Cold Turkey Has Got Me On The Run

by Bill Brenner on August 22, 2011

More than a week after I quit smoking cold turkey, I’m pissed off.

It pisses me off that other people can enjoy a drink or two, the occasional cigar or feast without letting it take over everything else in their lives.

Mood music from the debut EP of Pull Trouble From The Fire:

[soundcloud url=”http://soundcloud.com/pulltroublefromthefire/06-dead-wait”]

It pisses me off that I have to learn to behave and pretend I don’t wish I had some of what everyone around me has.

It pisses me off that I have to keep explaining to people why I can’t eat flour or sugar — ever — why I can’t have a glass of wine or a beer — ever — and why I can’t just have a cigar on the weekends and be done with it.

When I wrote about the smoking last week, a friend asked me the following question, with a comment mixed in:

“Just out of curiousity, how many cigars do you smoke? One or more/day? Do you opt for a toro (6 or 7? cigar) or a robusto? If you’re having a robusto a couple times each week (or even a toro every day), isn’t that moderation?

“While I’ve never tried them, I’ve seen how cigarettes can pull you in and you can go from one cig to a pack/day in a short time. Not that I’m condoning it, but I think an occasional cigar is like a good scotch. It a treat more than a habit.

“I’ve found that you need to pick the vices your going to ween off carefully, or it will be at everyone’s peril. Wouldn’t it be better to set boundaries so you can enjoy a vice while preventing overindulgence? Doesn’t forced moderation ultimately help strengthen the psyche (I don’t know, just asking)?

“I guess what I’m asking is whether you’re being too hard on yourself at the expense of others? As you say, you can’t do anything in moderation, but it seems you may not be able to implement a fix in moderation either. Kick the cigs. Save the cigars. Don’t be a miserable bastard!”

It’s a fair question, and he’s right that a person who is cold turkey will make others miserable. That’s why people like us are at our nastiest as human beings after we first clean up.

He is wrong when he asks: “Doesn’t forced moderation ultimately help strengthen the psyche?”

I can see where he’s going with this. Even in sobriety people like me live to an extreme. But in our world, moderation doesn’t exist.

That’s the core problem of our disease: The part of the brain that regulates moderate behavior was obliterated somewhere along the way. Therefore, it has to be all or nothing.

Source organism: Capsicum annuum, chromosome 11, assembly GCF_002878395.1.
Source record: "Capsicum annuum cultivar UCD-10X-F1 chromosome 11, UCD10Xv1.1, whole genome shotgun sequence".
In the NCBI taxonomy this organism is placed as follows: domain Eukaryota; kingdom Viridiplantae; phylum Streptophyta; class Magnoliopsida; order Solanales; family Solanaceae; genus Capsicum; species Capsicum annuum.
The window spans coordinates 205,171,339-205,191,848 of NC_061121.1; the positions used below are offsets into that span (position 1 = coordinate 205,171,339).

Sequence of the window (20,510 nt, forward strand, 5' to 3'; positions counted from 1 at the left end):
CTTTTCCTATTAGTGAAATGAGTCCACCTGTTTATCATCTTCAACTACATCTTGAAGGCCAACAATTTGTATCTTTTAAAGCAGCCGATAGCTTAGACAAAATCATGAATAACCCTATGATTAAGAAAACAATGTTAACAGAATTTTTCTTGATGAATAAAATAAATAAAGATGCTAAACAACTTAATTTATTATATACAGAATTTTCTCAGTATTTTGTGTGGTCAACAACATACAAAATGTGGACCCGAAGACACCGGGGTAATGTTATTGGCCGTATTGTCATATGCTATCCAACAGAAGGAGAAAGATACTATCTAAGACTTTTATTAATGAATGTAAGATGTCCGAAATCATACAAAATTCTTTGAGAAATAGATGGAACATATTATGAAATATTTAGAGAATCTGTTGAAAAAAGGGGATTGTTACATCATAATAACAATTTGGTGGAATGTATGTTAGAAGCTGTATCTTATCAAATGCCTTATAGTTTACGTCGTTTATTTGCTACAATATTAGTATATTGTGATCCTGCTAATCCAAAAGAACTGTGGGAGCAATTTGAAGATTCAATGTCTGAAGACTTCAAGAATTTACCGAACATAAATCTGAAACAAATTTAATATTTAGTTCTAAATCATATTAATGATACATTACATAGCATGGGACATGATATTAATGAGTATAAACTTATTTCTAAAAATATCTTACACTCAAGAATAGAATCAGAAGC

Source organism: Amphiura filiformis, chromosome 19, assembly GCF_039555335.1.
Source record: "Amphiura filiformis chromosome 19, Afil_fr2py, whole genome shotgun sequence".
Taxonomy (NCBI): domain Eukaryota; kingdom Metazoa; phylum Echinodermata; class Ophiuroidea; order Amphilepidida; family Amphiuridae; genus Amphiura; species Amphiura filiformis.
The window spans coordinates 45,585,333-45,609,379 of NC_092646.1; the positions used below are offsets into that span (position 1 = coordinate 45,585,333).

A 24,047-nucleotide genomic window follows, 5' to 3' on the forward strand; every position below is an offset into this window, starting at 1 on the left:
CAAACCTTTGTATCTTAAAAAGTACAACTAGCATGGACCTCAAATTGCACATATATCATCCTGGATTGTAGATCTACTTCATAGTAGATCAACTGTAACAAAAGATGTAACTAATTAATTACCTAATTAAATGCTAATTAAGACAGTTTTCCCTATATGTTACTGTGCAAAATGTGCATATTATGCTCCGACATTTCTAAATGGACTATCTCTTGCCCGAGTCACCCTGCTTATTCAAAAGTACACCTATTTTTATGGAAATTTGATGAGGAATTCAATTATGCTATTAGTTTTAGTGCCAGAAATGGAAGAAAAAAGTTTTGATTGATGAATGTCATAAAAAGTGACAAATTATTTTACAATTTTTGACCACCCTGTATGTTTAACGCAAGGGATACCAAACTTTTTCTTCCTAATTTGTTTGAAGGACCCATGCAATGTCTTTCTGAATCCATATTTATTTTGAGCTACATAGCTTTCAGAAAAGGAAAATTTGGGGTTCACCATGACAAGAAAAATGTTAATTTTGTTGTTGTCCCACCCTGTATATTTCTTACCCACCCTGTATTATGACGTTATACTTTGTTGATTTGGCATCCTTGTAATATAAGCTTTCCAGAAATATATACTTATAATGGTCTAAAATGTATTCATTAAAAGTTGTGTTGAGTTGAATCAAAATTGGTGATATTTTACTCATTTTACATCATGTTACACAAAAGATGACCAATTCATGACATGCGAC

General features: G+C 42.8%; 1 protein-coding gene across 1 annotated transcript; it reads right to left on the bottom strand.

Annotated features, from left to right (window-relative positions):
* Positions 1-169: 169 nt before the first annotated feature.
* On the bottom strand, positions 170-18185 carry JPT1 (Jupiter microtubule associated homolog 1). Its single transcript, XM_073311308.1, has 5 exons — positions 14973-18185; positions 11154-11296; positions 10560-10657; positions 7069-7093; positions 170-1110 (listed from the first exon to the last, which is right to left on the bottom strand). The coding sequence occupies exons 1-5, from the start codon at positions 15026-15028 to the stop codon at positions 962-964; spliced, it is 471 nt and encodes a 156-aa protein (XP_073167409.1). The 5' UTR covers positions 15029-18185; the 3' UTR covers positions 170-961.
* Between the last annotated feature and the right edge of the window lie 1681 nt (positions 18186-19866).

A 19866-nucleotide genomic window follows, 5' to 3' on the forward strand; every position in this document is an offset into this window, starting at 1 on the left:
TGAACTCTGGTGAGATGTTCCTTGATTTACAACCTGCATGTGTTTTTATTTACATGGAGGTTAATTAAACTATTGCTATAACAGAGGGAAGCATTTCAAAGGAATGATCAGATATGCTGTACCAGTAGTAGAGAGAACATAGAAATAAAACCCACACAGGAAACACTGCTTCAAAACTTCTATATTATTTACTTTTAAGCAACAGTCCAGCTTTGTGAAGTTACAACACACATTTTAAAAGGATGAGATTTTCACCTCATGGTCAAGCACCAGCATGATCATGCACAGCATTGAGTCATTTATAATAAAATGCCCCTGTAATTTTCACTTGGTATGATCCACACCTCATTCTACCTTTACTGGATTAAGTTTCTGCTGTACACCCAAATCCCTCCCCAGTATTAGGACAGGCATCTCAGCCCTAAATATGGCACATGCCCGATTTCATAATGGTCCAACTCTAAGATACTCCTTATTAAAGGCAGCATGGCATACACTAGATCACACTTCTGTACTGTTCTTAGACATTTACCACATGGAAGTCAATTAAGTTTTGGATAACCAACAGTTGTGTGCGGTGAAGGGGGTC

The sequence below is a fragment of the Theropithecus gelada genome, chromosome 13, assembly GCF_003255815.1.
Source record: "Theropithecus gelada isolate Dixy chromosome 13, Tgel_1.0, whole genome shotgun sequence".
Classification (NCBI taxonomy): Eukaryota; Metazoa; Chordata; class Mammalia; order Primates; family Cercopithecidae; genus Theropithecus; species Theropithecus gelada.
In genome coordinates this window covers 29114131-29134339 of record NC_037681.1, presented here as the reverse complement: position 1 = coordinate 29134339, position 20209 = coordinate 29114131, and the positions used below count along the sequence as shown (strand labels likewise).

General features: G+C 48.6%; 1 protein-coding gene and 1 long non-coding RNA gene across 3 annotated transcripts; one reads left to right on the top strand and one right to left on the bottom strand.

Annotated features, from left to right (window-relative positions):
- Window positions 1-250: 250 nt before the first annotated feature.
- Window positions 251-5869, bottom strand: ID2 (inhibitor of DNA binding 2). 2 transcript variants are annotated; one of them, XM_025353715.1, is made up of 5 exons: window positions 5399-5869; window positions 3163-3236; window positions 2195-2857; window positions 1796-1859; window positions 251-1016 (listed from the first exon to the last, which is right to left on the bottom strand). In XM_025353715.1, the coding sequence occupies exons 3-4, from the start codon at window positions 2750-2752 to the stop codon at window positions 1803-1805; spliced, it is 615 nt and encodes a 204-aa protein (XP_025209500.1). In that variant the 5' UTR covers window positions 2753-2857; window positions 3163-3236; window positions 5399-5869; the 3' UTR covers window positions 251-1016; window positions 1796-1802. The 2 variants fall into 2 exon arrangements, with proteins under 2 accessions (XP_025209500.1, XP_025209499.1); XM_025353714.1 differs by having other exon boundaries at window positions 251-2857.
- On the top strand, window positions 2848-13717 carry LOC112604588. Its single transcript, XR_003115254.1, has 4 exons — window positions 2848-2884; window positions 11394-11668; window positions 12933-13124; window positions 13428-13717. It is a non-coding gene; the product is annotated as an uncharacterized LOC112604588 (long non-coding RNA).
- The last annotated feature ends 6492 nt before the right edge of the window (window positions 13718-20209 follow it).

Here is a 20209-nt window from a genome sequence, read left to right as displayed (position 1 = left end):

In the AA Big Book on which the 12 Steps of Recovery is built, the opening chapter is called “The Doctor’s Opinion.” In it, Dr. William D. Silkworth outlines the physical defects of the disease and how it impacts our behavior. He literally describes it as an allergy. Once we take a drink or engage in a food binge, a demonic craving kicks in that shuts off the sanity switches in our heads.

“We believe, and so suggested a few years ago, that the action of alcohol on these chronic alcoholics is a manifestation of an allergy; that the phenomenon of craving is limited to this class and never occurs in the average temperate drinker. These allergic types can never safely use alcohol in any form at all; and once having formed the habit and found they cannot break it, once having lost their self-confidence, their reliance upon things human, their problems pile up on them and become astonishingly difficult to solve.

“Men and women drink essentially because they like the effect produced by alcohol. The sensation is so elusive that, while they admit it is injurious, they cannot after a time differentiate the true from the false. To them, their alcoholic life seems the only normal one. They are restless, irritable and discontented, unless they can again experience the sense of ease and comfort which comes at once by taking a few drinks—drinks which they see others taking with impunity. After they have succumbed to the desire again, as so many do, and the phenomenon of craving develops, they pass through the well-known stages of a spree, emerging remorseful, with a firm resolution not to drink again. This is repeated over and over, and unless this person can experience an entire psychic change there is very little hope of his recovery.”

The doctor uses alcohol as the example, but the same applies for all addictive behavior.

To those who think it’s weird when a man or woman can’t enjoy something in moderation, I get your skepticism. The problem — or the blessing in your case — is that your brain doesn’t work like mine. You have a gift a lot of us would kill for: The ability to realize when you’ve had enough of something.

My wife can buy a six-pack of beer and make it last two months. I wouldn’t be able to last two hours without downing it all. Then I would need more. The difference between us is one of brain chemistry.

Weening off the comfort substances was not an option for me for the simple reason that I have to have it all. Trying to have smaller amounts of something each day or week won’t work in that environment.

So I’ve had to go cold turkey.

It’s hell the first week. The second week, which is where I’m at, is one of more muted irritability.

From there, it gets easier, and we get better. Much better.

I’ll be glad when I get there after this latest round of cold turkey.

[soundcloud url=”http://soundcloud.com/pulltroublefromthefire/05-trainwrecks”]

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